noel mickelberry

Biking and walking advocates testify at inclusionary housing hearing

by on December 14th, 2016 at 7:26 am

(Photos: City of Portland)

(Photos: City of Portland)

The first hearing for the City of Portland’s Inclusionary Housing Zoning Code Project took place at city council today and biking and walking advocates showed up to support the proposal and urge council to pass it.

As we’ve reported for years now, there’s a clear intersection between affordable housing policy and cycling: The most bike-friendly neighborhoods are also the ones where we’ve seen tremendous market pressure exerted — and many of them are now unaffordable to many low and even middle-income Portlanders. And according to the National Household Travel Survey, low-income households drive much less than those with high-incomes.

One way to make neighborhoods more affordable is to require developers to build affordable housing units in their new buildings. Otherwise they’ll sell the units at whatever price the market can bear — and that happens to be a lot of money in Portland’s red-hot housing market. The result is a sort of forced migration of people with lower incomes into neighborhoods further away from the city center.
[Read more…]

Your guide to Portland’s ‘Walktober’ fest

by on October 12th, 2016 at 7:00 am

It's walking... like you've never seen it before.(Photo: Oregon Walks)

It’s walking… like you’ve never seen it before.
(Photos: Oregon Walks)

This guest article is written by Noel Mickelberry, the executive director of Oregon Walks

It’s a special time of year for people on foot. It’s a little rainy, there are patches of sun, and it’s the perfect time to prep yourself for Halloween – it’s Walktober, an entire month of walking fun that Oregon Walks has been organizing for the past five years.[Read more…]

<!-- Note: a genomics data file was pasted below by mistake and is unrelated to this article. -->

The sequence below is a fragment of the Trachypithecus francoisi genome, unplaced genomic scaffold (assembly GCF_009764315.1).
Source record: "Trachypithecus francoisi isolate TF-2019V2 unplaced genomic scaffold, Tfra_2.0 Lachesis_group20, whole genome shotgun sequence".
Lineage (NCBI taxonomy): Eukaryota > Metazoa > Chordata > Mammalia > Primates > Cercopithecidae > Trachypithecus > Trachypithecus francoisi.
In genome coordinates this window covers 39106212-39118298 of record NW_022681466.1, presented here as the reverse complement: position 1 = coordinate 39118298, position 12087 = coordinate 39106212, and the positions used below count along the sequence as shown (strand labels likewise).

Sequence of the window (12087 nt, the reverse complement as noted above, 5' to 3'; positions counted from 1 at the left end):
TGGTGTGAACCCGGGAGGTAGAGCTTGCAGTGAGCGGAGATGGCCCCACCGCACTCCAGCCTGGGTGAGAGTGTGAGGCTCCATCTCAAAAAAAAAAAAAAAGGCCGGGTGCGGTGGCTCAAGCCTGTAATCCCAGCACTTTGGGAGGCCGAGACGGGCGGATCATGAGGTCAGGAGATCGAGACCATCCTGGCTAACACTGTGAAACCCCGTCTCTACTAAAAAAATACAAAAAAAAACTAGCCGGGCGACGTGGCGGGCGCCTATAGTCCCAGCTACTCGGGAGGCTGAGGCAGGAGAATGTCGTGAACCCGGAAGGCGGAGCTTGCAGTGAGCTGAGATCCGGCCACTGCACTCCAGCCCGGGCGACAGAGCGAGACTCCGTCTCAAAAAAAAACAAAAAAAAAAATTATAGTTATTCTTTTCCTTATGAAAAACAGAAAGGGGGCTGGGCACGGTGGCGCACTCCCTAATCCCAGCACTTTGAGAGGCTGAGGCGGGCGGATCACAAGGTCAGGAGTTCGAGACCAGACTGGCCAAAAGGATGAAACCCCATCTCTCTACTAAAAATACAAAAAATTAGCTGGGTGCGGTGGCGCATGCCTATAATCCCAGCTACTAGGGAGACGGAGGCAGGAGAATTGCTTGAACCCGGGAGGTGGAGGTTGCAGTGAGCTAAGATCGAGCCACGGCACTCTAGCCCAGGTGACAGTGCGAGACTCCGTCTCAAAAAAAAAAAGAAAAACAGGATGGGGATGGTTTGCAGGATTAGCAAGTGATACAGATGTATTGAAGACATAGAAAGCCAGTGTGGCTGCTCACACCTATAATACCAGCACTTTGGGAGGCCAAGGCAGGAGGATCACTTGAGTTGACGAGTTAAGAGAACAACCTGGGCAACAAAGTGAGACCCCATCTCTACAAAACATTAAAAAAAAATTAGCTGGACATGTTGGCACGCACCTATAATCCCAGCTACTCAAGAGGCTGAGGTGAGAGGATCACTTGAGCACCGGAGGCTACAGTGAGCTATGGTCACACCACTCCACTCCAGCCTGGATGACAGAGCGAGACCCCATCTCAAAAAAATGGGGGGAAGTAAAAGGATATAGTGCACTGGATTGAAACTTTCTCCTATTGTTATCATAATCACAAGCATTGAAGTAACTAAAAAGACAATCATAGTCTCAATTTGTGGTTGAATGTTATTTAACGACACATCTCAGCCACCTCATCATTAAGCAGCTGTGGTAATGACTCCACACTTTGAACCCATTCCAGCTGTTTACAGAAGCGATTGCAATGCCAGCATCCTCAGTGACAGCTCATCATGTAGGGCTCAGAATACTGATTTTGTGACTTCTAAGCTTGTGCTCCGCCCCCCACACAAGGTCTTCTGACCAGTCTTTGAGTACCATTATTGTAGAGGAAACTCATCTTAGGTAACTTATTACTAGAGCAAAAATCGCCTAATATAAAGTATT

The Street Trust (formerly the BTA) is planning a rally tomorrow to “End unsafe streets”

by on August 31st, 2016 at 3:18 pm

“It is all of our responsibility to drive, bike, and walk as if it is our own child, grandchild, or grandparent who will be crossing the road at the next intersection. Simply put, we must slow down and we must be vigilant.”
— Rob Sadowsky, executive director of the Street Trust

The Street Trust (formerly the Bicycle Transportation Alliance) has made a public statement about the death of young Fallon Smart and the serious collision yesterday that left 15-year-old Bradley Fortner with a brain injury.

“We need action now,” says Street Trust Executive Director Rob Sadowsky. “I am deeply saddened each time I hear about another road death. It is all of our responsibility to drive, bike, and walk as if it is our own child, grandchild, or grandparent who will be crossing the road at the next intersection. Simply put, we must slow down and we must be vigilant.”